Somewhere along the way apple cider vinegar became known as a wonder elixir, that can cure all of your ails. And, while it does seem to have some beneficial properties up its sleeve, those claims are likely a little too lofty.
When it comes to hair concerns, you can find mentions of apple cider vinegar everywhere. But, do they actually have the data to back them up?
Below, we will outline some of the popular claims you may come across for apple cider vinegar and hair, review which apple cider vinegar hair claims actually hold weight, and how you can use apple cider vinegar for your hair if you end up wanting to give it a try.
There are a lot of hair promises made online on apple cider vinegar’s behalf.
Some of the claims include dandruff clearing, reduction of build-up, softer, smoother, and shinier hair, fewer split ends and breakage, and the big one -- reduced hair loss and boosted hair growth.
All of this sounds pretty great, but unfortunately, not all of this has the data to back it up, and it may be more wishful thinking than hard facts.
One of the most sound arguments for using apple cider vinegar on your hair is for the smoothness and shininess improvements. Your hair prefers to stay at a lower (more acidic) pH, however, many hair products like shampoos have a high (more alkaline) pH. When your hair is more alkaline than it likes, it may appear rough, dry, and break more easily. Apple cider vinegar definitely does have a slightly acidic pH that can potentially balance the hair with a rinse and may deliver the silk and shine it claims (to an extent).
Build-up reduction is another potential benefit of apple cider vinegar due to the slightly lower pH. If you feel like your scalp and hair are becoming gunky, an apple cider vinegar rinse may act similarly to a clarifying shampoo.
One study also looked into the claims of dandruff clearing with an apple cider vinegar and lemon solution, and found that the two together were able to kill the fungus associated with dandruff development. So, it may be possible to help keep dandruff at bay using apple cider vinegar. Although, it is best to develop a treatment plan with your doctor.
Unfortunately, when it comes to the big-ticket claims like hair loss reduction and increased hair growth, there are not any studies showing this to be true. For hair loss reduction and potential regrowth strategies, it would be wiser to speak with your doctor about validated options like Minoxidil or Finasteride, over putting all of your faith into apple cider vinegar.
When apple cider vinegar is used as an occasional scalp rinse, it is unlikely that any negative effects occur from the use. Although, if your scalp is very irritated or has open sores, an apple cider vinegar rinse may burn or sting. It is not recommended to use this rinse in these situations.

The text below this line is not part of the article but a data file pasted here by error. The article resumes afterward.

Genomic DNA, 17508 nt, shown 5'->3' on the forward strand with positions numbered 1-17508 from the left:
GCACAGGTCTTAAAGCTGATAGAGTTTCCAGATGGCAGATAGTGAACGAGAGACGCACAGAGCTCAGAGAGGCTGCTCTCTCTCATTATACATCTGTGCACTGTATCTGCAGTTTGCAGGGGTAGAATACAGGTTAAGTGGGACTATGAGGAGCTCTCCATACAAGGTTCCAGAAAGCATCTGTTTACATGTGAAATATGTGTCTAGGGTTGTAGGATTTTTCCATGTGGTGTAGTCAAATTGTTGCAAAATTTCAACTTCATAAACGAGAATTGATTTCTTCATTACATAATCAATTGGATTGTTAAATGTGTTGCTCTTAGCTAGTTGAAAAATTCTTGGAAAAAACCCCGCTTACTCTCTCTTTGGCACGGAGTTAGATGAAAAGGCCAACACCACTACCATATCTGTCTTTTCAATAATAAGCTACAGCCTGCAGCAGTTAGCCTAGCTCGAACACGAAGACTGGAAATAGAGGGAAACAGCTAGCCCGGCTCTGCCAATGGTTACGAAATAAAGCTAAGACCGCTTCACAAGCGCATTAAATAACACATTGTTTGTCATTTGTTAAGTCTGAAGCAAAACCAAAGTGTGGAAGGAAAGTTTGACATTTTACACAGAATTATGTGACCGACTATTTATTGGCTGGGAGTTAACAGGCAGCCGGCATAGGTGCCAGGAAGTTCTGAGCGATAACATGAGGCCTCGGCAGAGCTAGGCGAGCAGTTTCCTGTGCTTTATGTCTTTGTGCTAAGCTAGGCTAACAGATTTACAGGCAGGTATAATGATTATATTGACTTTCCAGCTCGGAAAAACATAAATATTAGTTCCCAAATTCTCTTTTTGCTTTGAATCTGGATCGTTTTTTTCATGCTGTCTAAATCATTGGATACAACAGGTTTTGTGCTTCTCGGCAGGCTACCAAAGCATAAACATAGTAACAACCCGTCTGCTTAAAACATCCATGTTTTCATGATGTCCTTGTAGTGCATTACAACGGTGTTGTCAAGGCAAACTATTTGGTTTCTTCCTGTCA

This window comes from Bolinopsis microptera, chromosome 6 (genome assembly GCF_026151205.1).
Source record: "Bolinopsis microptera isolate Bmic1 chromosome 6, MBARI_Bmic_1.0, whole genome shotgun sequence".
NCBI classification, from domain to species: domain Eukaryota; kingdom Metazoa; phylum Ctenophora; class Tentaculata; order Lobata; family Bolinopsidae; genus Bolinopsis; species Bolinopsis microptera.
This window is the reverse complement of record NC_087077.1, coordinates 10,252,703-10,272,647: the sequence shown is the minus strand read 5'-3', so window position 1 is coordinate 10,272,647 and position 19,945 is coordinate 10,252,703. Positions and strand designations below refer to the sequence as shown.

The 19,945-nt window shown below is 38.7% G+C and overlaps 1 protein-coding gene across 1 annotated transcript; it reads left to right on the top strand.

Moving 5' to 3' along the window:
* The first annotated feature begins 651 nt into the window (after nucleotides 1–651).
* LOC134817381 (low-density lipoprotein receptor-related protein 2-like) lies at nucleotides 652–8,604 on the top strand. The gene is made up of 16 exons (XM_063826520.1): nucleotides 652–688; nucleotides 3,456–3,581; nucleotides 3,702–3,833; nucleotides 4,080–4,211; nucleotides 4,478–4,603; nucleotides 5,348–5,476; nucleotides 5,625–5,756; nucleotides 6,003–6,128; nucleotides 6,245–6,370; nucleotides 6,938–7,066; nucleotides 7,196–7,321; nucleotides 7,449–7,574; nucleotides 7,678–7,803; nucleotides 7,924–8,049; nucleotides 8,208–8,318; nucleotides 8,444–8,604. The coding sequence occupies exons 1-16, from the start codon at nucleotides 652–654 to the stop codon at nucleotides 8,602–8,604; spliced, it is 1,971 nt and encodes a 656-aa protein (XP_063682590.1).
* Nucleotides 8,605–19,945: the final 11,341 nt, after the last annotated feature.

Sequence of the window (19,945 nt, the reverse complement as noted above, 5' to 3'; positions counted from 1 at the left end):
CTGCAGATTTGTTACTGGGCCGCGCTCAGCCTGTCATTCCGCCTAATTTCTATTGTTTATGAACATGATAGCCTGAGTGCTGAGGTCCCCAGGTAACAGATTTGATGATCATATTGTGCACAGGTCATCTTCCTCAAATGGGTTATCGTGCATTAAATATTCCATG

Otherwise, if you want to give an apple cider vinegar rinse a try to see if it boosts shine or helps out with mild dandruff, you can try the following:
Apple cider vinegar may help make your hair a little silkier, shinier, or help remove excess build-up due to its slightly acidic pH. But, it is unlikely to halt hair loss or make your hair grow like crazy. There is simply no current evidence that apple cider vinegar has the ability to stop hair loss or increase its growth.
Most people will have no issues trying out a diluted apple cider vinegar rinse for some of the reasons mentioned above, but if you experience stinging or irritation, you should stop using it.
If you are dealing with increased hair shedding or hair loss, you don’t want to waste time trying out home remedies like apple cider vinegar which likely will not deliver benefits for hair loss.
Most forms of hair loss are due to genetic androgenetic alopecia, which is also known as male and female pattern hair loss. This occurs due to your genes and sensitivity to certain hormones that damage your hair follicles. While you can’t completely halt or reverse all genetic hair loss, there are some medications that can be used to slow the process and help you keep more of your hair over time.
Here at Strut, we offer androgenetic alopecia medications for men and women using ingredients like Minoxidil, Finasteride, Dutasteride, Spironolactone, and others. Most of our formulations are customizable to suit your specific needs and preferences.
If you are interested in seeing if a prescription hair loss medication is a good fit for you, simply select the product you are considering, and complete a free online questionnaire and image-based consultation with our U.S. licensed doctors today. If you are a good candidate for treatment, your medication will be shipped to your front door with our free shipping.